Field Guide

Trees, Shrubs and Woody Vines

Showing 1 - 5 of 5 results
Media
Photo of hawthorn trees blooming on lawn of Missouri state capitol
Species Types
Scientific Name
Various species in the genus Crataegus
Description
Our state flower, the hawthorn, is solidly represented in Missouri. There are about 100 different kinds of hawthorns that occupy almost every kind of soil in every part of the state. These members of the rose family are closely related to apples.
Media
A closeup of an acorn
Species Types
Scientific Name
Quercus spp.
Description
Oaks are the most important group of trees in Missouri, in both human and ecosystem value. They dominate most of the forests, woodlands, and savannas in the state. Learn more about our 22 species.
Media
Illustration of poison ivy leaves, flowers, fruits.
Species Types
Scientific Name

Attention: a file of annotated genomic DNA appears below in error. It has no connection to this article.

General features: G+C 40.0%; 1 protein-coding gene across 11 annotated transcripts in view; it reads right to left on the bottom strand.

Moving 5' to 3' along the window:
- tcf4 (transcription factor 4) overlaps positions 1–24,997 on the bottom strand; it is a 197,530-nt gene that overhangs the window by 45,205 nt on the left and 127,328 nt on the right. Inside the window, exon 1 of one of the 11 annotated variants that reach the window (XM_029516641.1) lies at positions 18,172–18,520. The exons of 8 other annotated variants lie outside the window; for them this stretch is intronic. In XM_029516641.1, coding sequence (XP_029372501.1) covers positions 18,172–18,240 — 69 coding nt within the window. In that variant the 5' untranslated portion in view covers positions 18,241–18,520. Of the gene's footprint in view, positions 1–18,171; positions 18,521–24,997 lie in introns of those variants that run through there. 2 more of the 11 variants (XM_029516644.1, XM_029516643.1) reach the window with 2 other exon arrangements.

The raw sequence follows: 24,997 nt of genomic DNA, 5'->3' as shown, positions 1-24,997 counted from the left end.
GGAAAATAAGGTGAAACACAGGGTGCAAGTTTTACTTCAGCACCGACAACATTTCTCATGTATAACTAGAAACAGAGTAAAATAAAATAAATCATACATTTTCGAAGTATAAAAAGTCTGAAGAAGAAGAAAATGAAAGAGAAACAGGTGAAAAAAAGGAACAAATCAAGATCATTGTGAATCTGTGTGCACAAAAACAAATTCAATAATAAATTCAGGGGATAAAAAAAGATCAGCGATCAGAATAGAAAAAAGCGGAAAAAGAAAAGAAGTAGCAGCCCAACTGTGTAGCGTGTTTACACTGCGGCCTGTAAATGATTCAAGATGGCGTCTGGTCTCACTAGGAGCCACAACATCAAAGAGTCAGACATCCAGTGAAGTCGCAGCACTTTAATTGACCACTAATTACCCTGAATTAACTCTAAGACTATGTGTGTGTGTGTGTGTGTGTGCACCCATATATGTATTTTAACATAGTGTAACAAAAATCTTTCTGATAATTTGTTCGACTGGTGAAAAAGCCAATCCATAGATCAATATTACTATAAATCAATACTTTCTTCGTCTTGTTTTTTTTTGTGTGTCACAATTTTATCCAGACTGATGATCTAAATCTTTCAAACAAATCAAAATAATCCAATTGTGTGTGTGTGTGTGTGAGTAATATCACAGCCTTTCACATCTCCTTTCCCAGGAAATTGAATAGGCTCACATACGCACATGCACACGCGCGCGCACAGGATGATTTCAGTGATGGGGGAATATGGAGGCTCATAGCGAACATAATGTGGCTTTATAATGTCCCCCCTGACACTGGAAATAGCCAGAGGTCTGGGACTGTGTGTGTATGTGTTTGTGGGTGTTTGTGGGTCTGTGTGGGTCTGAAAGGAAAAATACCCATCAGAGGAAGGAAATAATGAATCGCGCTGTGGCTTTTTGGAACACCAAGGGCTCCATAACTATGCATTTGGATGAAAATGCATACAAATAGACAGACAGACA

Toxicodendron radicans
Description
Poison ivy is a toxic plant that contains an oil in all its parts that, if you come into contact with it, can cause an intense skin reaction. Learn to recognize it, and sidestep it on your outings.
Media
Illustration of prairie crab apple leaves, flowers, fruits.
Species Types
Scientific Name
Malus ioensis
Description
Prairie crab apple is an attractive, small, ornamental tree with low, crooked branches and attractive spring flowers. Its hard, bitter fruits can be used in making tasty jellies, cider, and vinegar.
Media
Photo of smooth sumac.
Species Types
Scientific Name
Rhus spp.
Description
Sumacs are shrubs or small trees that often form colonies from their creeping, branched roots. The foliage usually turns brilliant shades of red in early autumn. The clusters of berrylike fruits are red.
See Also

About Trees, Shrubs and Woody Vines in Missouri

There are no sharp dividing lines between trees, shrubs, and woody vines, or even between woody and nonwoody plants. “Wood” is a type of tissue made of cellulose and lignin that many plants develop as they mature — whether they are “woody” or not. Trees are woody plants over 13 feet tall with a single trunk. Shrubs are less than 13 feet tall, with multiple stems. Vines require support or else sprawl over the ground.